The Color Purple was not the first book to depict the experience of African American women, but it was arguably the most successful narrative depiction of that experience, likely because of the Whoopi Goldberg/Oprah Winfrey starring movie version.  Not to take anything away from the book, but the movie created an indelible, iconic image in the mind of the general public.  The Color Purple is often called an epistolary novel (a novel written in letter format) but it's really a hybrid of epistolary style and straight forward third party narration.

  The scenes of Celie's life in the rural South are contrasted with the life of her sister as a missionary in West Africa.  The southern part of the novel is similar to other (not necessarily southern set) books written by Maya Angelou and Toni Morrison in the 1970's, but Walker introduces a level of stylistic sophistication that was maybe lacking in the more straight forward narrative of the 1970's.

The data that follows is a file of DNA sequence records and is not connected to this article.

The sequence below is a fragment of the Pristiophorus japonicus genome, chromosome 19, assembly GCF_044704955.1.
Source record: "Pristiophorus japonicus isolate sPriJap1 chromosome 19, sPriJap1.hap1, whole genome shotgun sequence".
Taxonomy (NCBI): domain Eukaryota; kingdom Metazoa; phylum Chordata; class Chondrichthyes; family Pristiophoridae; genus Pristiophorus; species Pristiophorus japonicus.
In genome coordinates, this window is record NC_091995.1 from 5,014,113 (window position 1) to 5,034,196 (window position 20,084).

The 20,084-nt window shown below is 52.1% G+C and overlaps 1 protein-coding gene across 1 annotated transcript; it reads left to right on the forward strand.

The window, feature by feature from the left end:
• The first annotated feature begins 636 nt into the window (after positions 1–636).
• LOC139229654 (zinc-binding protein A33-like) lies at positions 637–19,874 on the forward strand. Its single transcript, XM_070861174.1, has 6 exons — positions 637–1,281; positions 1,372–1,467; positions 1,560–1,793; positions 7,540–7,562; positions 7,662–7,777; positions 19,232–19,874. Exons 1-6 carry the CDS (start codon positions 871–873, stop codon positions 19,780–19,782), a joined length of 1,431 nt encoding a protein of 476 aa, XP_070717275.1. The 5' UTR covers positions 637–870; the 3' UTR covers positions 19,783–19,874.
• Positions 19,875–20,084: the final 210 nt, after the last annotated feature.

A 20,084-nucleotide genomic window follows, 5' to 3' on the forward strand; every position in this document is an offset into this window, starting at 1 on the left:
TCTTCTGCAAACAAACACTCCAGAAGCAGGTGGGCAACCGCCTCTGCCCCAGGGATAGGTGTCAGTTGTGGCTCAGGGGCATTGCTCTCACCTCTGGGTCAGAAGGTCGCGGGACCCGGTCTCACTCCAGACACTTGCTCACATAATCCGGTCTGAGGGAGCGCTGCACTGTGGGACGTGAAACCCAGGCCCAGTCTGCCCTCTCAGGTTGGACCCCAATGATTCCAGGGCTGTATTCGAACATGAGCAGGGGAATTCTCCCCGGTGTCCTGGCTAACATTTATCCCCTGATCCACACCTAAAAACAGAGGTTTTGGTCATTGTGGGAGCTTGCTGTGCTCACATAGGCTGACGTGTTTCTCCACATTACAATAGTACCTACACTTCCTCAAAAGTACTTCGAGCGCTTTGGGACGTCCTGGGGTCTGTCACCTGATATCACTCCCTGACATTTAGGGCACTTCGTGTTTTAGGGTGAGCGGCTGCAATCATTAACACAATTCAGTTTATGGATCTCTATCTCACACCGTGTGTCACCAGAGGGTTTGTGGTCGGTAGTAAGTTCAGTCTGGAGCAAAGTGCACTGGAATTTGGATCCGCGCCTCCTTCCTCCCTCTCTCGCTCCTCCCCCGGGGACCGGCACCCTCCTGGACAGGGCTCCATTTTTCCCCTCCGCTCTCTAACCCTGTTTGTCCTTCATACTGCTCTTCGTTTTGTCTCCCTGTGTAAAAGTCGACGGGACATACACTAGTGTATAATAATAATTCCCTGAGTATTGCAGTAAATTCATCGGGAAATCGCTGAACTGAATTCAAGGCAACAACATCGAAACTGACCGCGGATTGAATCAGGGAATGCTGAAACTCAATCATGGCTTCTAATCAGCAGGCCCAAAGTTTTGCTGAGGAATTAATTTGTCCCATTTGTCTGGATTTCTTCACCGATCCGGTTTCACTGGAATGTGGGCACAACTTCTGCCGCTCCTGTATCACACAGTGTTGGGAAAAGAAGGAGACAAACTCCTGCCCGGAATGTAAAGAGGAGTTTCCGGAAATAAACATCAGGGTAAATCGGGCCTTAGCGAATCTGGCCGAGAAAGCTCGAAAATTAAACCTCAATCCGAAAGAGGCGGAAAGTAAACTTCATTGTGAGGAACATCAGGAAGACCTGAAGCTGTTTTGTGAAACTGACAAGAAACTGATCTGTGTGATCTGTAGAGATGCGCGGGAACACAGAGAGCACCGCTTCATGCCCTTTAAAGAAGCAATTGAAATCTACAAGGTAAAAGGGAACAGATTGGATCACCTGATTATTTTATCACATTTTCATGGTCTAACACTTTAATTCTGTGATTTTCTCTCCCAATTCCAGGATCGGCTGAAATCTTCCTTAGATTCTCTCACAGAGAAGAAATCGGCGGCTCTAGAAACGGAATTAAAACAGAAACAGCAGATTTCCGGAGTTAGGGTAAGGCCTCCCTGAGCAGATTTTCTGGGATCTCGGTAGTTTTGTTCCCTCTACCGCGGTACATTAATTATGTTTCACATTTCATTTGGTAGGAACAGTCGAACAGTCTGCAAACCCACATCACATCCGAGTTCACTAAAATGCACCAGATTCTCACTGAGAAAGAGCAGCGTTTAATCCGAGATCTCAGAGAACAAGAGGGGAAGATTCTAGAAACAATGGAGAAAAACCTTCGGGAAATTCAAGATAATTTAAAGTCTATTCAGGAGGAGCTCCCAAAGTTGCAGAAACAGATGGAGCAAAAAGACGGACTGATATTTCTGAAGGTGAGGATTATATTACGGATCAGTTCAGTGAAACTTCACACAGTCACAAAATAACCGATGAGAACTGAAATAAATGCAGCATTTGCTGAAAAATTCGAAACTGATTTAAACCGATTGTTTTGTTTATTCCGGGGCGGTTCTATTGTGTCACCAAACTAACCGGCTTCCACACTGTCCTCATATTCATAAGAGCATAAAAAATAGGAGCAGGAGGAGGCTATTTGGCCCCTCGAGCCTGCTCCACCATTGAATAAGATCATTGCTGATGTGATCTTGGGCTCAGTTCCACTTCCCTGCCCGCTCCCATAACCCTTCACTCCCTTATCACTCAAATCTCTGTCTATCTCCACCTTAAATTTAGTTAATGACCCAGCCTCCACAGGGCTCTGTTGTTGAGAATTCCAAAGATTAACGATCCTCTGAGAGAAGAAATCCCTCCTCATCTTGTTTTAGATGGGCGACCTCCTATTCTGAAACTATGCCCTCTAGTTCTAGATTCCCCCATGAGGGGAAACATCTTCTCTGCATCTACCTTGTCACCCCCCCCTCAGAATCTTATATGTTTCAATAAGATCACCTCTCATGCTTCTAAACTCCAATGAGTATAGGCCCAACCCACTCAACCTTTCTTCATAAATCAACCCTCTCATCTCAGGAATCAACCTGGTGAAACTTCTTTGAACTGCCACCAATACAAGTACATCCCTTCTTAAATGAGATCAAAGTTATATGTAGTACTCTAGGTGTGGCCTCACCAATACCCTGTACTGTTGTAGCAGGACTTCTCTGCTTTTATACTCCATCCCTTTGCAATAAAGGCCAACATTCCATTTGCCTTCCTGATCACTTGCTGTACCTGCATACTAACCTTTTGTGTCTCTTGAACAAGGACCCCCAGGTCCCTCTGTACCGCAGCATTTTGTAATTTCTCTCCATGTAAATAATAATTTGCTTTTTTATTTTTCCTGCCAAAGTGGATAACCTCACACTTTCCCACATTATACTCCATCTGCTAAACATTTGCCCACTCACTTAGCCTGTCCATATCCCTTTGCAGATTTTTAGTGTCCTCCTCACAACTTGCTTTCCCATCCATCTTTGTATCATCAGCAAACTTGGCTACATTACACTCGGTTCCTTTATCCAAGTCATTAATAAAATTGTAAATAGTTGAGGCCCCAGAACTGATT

Perhaps the most unusual fact about The Color Purple in terms of the canon is that it has a happy ending, almost unheard of for "serious" literature, and maybe grounds for questioning whether it is truly canonical, especially compared to Caged Bird, Sula and Song of Solomon.


Tuesday, February 14, 2017

Flaubert's Parrot (1984) by Julian Barnes


Book Review
Flaubert's Parrot (1984)
 by Julian Barnes

   You could argue that Julian Barnes, with only one novel on the 1001 Books list, is underrepresented.  He's been Booker Prize shortlisted three times, including for Flaubert's Parrot, and he won in 2011 for The Sense of An Ending, not included on the 1001 Books list.  Flaubert's Parrot is a little slip of a book, not 200 pages all in.  It has a structure that flows back and forth between subjects related to the narrator's quest for a stuffed parrot said to have inspired author Gustave Flaubert and subjects related to his own personal life.  The book is simultaneously "about" the narrator and his life, and different interpretations of the life of Flaubert.